In FIG. 5a, horizontal polarizations result after the light waves exit rotator 540. The light beams go beneath birefringent element 550 and are reflected back by retroreflector 525 with light paths interchanged. These two horizontal polarizations are considered ordinary waves in birefringent element 550 and pass through without spatial deviation. The two light beams then pass through the rotator 540 for a second time with output polarizations orthogonal to their original states. They are recombined by birefringent element 530 and exit at port 502.
In FIG. 5b, the output polarization of the light beams after a first pass through rotator 540 are vertical. When reflected by from retroreflector 525 the light beams are considered extraordinary waves in birefringent element 550 and are deviated as shown in FIG. 5b. After passing through rotator 540 a second time, the polarizations become orthogonal to their original states. The light beams are recombined by birefringent element 530 and exit a port 503.
An alternative embodiment of a three-dimensional folded SPDT switch extends birefringent element 550 to cover both the forward and backward propagating paths. In this case, horizontal polarizations shown in FIG. 5a follow the same paths as they would not be altered by passing through the extended portion of element 550. However, vertical polarizations shown in FIG. 5b are redirected downward in the forward propagating path rather than passing below birefringent element 550 as shown in FIG. 5b. The backward propagating paths after the folding by retroreflector 525 are the same as shown in FIG. 5b. The extended birefringent element provides greater spatial displacement of the two light waves therefore allowing greater distance between output ports 502 and 503. This may be advantageous in the final device packaging because it relaxes the tight dimensions between the two ports.
5. Folded DPDT Switch
FIG. 6a and FIG. 6b show a folded DPDT switch where a polarization beam splitter 655 and a prism 656 are added to the structure shown in FIG. 5a and 5b between polarization rotator 640 and birefringent element 650 in FIG. 4. Rotator 640 comprises eight sub-elements configured to have complementary states (i.e., adjacent sub-elements have opposite on/off states). In FIG. 6a, after the light beams first pass through rotator 640 they are vertically polarized. The two light waves from port 602 are deflected by polarization beam splitter 655 and prism 656 to travel at the lower edge side of switch 600 as shown in FIG. 6a. Because the four beams are ordinary waves in birefringent element 650, they pass straight through without spatial deviation. A retroreflector such as right angle prism 620 folds the light beams and returns them to birefringent element 650. In the backward propagation path, the beams pass through birefringent element 650 again without deviation. The four beams travel through rotator 640 a second time through elements having a complementary state to that encountered during the first pass through rotator 640 such that the polarizations become orthogonal to their states when entering rotator 640 the first time. The signal portions from port 601 and 602 are recombined by birefringent element 630 to exit to ports 603 and 604 respectively as indicated by the double headed arrows adjacent ports 601-604 in FIG. 6a.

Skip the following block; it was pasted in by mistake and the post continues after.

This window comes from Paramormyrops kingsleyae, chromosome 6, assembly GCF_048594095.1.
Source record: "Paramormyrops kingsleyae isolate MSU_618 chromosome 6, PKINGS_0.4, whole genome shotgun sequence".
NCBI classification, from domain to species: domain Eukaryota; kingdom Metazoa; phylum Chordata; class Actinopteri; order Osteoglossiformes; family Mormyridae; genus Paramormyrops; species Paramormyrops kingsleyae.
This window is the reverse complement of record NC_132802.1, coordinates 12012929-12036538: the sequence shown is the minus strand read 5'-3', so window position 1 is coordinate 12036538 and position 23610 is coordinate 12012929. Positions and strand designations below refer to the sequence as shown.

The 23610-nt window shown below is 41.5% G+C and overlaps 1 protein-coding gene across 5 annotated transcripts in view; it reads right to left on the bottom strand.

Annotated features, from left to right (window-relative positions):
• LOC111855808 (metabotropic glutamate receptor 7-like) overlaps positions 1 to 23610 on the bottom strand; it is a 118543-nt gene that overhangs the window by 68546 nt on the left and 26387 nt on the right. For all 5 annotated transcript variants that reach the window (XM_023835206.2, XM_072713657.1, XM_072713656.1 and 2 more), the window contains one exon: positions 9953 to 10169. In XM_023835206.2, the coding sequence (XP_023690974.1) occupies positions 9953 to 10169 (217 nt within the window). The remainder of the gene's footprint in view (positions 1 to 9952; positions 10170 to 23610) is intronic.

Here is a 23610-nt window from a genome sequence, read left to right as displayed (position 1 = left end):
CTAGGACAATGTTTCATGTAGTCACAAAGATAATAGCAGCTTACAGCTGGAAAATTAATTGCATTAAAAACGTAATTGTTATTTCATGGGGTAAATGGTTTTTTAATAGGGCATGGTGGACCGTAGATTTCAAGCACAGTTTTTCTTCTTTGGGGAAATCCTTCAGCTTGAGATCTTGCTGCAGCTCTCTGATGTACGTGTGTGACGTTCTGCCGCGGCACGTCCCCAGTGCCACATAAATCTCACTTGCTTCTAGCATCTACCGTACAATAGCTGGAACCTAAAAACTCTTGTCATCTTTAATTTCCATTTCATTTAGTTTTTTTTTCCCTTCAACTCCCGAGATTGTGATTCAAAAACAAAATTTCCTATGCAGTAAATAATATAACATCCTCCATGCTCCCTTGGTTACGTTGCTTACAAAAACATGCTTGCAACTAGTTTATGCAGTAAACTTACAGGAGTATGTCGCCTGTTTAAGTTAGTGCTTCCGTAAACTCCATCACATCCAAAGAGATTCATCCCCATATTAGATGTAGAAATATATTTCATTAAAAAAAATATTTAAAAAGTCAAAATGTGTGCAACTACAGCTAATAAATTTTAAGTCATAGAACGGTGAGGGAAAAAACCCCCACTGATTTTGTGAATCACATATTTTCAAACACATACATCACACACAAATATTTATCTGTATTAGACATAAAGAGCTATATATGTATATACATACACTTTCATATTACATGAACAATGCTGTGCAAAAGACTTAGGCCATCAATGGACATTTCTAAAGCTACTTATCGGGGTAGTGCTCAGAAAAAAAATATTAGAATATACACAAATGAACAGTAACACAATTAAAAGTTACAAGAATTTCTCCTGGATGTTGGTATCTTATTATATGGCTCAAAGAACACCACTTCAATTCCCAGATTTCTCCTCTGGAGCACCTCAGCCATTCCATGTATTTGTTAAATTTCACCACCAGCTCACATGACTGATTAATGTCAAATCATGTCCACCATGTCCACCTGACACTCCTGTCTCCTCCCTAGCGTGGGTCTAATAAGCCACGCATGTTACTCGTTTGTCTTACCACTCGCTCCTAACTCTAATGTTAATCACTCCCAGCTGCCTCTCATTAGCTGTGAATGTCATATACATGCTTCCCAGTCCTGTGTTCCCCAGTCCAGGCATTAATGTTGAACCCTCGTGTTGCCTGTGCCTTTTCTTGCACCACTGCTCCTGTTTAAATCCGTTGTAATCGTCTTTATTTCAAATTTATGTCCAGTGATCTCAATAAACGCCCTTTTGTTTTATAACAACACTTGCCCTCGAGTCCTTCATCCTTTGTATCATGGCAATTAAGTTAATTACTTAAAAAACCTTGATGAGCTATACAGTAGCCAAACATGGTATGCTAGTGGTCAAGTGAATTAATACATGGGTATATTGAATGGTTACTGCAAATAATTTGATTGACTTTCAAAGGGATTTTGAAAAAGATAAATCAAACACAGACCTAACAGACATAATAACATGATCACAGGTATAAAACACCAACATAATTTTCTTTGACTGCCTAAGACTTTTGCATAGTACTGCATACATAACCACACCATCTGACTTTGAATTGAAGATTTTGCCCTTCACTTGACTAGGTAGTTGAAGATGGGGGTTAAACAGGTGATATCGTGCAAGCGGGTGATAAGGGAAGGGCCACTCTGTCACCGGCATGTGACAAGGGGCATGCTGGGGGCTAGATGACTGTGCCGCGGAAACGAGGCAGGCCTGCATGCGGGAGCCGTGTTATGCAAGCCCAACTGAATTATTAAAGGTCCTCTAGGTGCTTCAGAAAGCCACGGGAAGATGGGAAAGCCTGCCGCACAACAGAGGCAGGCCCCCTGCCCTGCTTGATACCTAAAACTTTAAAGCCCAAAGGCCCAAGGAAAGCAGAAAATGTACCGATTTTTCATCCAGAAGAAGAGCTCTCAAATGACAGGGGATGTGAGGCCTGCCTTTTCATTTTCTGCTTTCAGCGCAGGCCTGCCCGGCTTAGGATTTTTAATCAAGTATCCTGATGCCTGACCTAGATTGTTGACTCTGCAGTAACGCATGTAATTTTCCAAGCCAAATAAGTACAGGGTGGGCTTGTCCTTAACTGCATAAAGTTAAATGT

In FIG. 6b, polarization rotator 640 is switched to the complementary states such that the polarizations are horizontal after the first pass through rotator 640. The four light beams pass through beam splitter 655 and prism 656 and enter birefringent element 650 where they are displaced because of their horizontal polarization. After being folded by right angle prism reflector 620, the light beams are returned to birefringent element 650 where they are again spatially displaced. Rotator 640 is configured to set the polarization states orthogonal to that which existed before entering rotator 640 in the forward propagation path. Birefringent element 630 then combines the signals from port 601 into a single beam aligned with port 604 and the beams from port 602 into a single beam aligned with port 603.